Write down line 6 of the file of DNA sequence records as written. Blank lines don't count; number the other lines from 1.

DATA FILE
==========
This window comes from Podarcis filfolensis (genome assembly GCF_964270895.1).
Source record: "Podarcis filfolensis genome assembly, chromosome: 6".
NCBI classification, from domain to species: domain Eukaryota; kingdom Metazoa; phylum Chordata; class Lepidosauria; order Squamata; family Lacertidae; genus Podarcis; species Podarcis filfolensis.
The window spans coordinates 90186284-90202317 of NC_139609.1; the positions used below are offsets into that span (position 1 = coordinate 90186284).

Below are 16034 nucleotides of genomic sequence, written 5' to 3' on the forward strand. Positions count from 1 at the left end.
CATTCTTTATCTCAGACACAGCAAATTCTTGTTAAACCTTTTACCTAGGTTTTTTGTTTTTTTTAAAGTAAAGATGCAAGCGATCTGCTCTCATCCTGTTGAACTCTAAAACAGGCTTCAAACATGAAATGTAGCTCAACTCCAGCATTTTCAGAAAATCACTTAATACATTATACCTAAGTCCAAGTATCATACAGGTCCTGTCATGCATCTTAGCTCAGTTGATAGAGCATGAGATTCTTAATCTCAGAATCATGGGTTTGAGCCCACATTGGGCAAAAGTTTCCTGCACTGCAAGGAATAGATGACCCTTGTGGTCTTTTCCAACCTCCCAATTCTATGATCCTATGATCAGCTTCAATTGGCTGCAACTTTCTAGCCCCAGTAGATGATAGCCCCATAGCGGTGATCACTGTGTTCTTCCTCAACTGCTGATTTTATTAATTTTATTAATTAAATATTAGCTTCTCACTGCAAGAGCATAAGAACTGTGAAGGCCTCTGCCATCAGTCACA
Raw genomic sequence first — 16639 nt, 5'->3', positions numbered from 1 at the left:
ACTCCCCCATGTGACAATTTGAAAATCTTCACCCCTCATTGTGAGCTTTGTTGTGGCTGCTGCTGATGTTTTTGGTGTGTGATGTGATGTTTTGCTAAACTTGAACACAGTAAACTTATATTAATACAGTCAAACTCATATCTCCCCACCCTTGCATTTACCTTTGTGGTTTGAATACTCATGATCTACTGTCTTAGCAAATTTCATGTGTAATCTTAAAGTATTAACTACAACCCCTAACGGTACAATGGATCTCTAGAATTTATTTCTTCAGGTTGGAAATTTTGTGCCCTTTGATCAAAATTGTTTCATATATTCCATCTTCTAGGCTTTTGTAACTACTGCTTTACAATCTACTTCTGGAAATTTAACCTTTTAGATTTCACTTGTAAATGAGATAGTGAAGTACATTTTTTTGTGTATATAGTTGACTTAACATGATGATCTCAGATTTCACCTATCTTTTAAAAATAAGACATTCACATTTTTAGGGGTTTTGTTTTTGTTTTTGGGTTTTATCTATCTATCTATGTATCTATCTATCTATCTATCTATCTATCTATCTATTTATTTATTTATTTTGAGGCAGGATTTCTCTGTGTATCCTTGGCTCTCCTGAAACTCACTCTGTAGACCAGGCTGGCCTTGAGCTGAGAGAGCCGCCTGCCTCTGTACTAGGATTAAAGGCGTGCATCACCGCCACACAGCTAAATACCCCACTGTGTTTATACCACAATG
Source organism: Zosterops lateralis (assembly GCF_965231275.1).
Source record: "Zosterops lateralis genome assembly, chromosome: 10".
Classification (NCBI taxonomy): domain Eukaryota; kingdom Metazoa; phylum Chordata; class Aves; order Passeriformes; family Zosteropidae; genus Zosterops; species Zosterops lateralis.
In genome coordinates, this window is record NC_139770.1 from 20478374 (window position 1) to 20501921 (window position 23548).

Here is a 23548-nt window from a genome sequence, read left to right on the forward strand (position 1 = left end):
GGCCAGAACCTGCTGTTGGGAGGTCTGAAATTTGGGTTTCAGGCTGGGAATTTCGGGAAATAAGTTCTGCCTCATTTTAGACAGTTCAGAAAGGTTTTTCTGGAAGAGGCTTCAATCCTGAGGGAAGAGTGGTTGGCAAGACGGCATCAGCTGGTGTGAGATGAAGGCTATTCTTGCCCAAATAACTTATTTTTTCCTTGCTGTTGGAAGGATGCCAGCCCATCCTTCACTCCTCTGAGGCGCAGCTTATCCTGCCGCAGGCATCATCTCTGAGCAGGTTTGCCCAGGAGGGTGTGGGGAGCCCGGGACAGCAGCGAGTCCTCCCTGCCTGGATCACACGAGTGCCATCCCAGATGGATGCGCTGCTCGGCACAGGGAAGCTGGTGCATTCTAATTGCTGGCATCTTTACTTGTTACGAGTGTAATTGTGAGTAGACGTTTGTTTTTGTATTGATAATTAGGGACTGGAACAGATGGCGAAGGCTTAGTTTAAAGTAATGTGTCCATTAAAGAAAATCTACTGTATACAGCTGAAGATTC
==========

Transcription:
CATTCTTTATCTCAGACACAGCAAATTCTTGTTAAACCTTTTACCTAGGTTTTTTGTTTTTTTTAAAGTAAAGATGCAAGCGATCTGCTCTCATCCTGTTGAACTCTAAAACAGGCTTCAAACATGAAATGTAGCTCAACTCCAGCATTTTCAGAAAATCACTTAATACATTATACCTAAGTCCAAGTATCATACAGGTCCTGTCATGCATCTTAGCTCAGTTGATAGAGCATGAGATTCTTAATCTCAGAATCATGGGTTTGAGCCCACATTGGGCAAAAGTTTCCTGCACTGCAAGGAATAGATGACCCTTGTGGTCTTTTCCAACCTCCCAATTCTATGATCCTATGATCAGCTTCAATTGGCTGCAACTTTCTAGCCCCAGTAGATGATAGCCCCATAGCGGTGATCACTGTGTTCTTCCTCAACTGCTGATTTTATTAATTTTATTAATTAAATATTAGCTTCTCACTGCAAGAGCATAAGAACTGTGAAGGCCTCTGCCATCAGTCACA